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Broken statues

We live, in the West, in a society where knowledge of the context in which religious matters should be discussed is at such a low level that much of what passes for public discourse would disgrace a society which realised it; it is a further mark of the paucity of knowledge that the leaders of our society do not realise it, either. Not a single British newspaper has a full-time religious correspondent, and our national broadcaster has no journalist in place who has a good background knowledge of religion. Its religious coverage is woeful, and given the importance of the topic, probably dangerous. It, rightly, emphasises the importance of diversity, but its idea of diversity is that of a modern secularist: it asks how many journalists are from ‘ethnic backgrounds’, how many are gay, how many are women; but it seems not to ask how many of its journalists have an educational background that does not make them part of a liberal, secularist consensus? If it, and our newspapers, do not have journalists who know something about the history of religion and of the language and concepts of theology, then our media is severely limited in what it can do by way of informing us about current affairs.

Thus, with the exception of the Guardian, who asked a clergyman to comment, I have not seen a single media outlet mention the word which forms the title of this post – ‘iconoclasm’. This is a shame, as it provides a context which help explain the Charlie Hebdo incident. We are told it is terrorism, and that the terrorists are not acting in the name of Islam; if that were really so, it would leave us scratching our heads as to what had so infuriated the Muslims concerned that they did what they did. One understands why the media wants to do nothing to encourage Islamophobia, but ignoring the truth is seldom a good idea, and never ends well. Yes, it is true that until about the eighteenth century, there is in Islamic art, a tradition of portraying Mohammed, just as there is, in Christianity, of portraying Jesus and the Virgin Mary. But, as the image above shows, there is in Christianity also a tradition of destroying images – of iconoclasm. There was, in eastern Christianity, a century long dispute which, in the eight and ninth centuries resulted in a victory for the iconodules.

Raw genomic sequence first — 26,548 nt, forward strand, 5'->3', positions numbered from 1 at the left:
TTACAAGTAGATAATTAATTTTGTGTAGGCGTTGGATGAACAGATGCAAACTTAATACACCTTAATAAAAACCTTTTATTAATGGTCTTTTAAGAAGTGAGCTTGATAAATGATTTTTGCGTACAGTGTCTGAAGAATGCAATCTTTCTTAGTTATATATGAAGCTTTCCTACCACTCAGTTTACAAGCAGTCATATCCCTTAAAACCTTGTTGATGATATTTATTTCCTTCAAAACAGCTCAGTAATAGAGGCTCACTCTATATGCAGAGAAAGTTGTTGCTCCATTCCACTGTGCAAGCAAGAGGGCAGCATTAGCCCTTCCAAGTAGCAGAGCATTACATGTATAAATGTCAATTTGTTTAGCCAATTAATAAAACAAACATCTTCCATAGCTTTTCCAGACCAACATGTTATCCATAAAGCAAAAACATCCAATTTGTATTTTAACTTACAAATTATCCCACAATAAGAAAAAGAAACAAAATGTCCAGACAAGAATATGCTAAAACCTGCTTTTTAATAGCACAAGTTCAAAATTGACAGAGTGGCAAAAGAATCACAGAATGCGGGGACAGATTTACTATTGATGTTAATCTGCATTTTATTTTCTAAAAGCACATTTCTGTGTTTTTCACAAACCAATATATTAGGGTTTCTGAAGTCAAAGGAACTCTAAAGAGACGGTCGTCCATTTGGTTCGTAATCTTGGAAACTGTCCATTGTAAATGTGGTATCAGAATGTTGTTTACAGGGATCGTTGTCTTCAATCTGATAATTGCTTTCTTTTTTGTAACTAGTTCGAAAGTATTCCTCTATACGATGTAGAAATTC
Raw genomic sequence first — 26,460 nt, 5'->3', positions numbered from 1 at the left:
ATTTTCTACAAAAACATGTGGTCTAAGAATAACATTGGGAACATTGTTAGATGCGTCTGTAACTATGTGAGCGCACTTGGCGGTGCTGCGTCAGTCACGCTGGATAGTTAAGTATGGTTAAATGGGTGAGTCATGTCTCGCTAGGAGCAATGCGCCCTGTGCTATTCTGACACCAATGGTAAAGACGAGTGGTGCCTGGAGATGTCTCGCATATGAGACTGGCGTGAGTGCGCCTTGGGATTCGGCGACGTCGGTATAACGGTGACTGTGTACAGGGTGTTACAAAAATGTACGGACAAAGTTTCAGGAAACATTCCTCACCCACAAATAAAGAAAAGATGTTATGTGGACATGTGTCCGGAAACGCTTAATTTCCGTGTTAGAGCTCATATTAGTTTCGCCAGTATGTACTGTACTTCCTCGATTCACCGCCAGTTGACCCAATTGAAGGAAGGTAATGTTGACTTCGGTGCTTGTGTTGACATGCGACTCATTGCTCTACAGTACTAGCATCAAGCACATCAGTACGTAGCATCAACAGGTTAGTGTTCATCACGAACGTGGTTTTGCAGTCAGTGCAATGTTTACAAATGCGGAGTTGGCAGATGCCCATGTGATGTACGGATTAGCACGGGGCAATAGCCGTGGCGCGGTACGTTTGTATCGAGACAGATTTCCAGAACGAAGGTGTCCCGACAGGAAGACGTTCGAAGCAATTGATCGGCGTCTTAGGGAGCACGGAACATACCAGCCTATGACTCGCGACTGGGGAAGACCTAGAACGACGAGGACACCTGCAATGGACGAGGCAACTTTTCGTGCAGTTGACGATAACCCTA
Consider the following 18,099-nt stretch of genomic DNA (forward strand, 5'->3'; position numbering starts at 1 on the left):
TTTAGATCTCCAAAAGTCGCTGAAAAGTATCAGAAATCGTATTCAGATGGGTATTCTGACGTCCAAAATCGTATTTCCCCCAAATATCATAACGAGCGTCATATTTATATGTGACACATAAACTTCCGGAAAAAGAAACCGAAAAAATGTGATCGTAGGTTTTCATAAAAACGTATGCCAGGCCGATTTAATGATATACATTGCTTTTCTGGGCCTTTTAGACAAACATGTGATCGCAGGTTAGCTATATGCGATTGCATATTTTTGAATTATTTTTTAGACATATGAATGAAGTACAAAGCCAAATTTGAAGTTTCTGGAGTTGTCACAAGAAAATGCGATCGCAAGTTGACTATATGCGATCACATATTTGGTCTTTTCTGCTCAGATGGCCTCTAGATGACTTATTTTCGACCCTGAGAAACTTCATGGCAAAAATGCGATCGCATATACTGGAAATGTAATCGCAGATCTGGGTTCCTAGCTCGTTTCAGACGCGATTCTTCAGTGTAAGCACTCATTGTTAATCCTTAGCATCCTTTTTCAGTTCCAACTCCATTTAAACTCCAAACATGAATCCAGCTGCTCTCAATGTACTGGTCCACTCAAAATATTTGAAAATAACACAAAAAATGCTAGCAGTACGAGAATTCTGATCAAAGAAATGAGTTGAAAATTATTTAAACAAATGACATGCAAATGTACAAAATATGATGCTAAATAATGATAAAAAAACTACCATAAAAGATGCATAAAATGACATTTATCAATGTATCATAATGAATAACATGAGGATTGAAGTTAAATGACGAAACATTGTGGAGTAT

The iconoclasts based themselves on a literalist reading of Exodus 20:3-5. They ignored Exodus 20:18-20, and Exodus 37:7-9. In part, they were responding to the rise of Islam, which had taken on board a literalist reading of Exodus 20:2-5. Mohammed and his followers ignored the context, and the other verses from Exodus, and they destroyed images. We see the same thing in England in the sixteenth and seventeenth century, when equally ignorant men destroyed some of glories of medieval art – because they didn’t know how to read texts, and actually had as little sense of what God wanted as the fundamentalist Muslims have and had.

A historically and theologically literate media would be able to defuse potential Islamophobes, not by denying that Islamic origins of the impulse to destroy those who make images of the Prophet, but by pointing out that the Muslims who feel that urge are as ignorant as the Christians who felt, and in some quarters still feel it. Ignorance is our common enemy, education our common ally. But, of course, we lack such a media.